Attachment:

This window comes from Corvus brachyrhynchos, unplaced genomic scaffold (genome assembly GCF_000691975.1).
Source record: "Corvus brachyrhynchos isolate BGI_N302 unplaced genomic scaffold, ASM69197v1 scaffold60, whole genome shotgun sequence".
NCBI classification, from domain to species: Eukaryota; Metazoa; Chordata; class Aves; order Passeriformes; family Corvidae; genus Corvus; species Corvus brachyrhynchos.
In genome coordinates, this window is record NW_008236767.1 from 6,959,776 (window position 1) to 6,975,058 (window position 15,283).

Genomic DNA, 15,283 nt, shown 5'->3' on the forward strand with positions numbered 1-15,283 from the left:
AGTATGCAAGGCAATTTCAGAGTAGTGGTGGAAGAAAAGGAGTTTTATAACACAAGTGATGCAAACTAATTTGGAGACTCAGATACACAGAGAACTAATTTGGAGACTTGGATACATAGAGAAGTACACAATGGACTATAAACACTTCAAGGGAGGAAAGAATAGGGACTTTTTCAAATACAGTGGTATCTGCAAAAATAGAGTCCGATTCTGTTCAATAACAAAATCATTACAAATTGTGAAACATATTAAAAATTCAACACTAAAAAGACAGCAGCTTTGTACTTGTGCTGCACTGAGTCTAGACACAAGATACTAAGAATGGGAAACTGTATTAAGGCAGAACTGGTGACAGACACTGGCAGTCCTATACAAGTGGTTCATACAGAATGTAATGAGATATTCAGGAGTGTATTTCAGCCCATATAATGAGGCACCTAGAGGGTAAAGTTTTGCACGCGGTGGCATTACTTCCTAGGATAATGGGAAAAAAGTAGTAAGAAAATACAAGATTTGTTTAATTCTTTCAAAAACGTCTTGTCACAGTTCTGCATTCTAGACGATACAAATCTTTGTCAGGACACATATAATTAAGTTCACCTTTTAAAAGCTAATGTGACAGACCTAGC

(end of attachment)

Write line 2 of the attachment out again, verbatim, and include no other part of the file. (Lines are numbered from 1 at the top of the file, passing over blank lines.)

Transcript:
Source record: "Corvus brachyrhynchos isolate BGI_N302 unplaced genomic scaffold, ASM69197v1 scaffold60, whole genome shotgun sequence".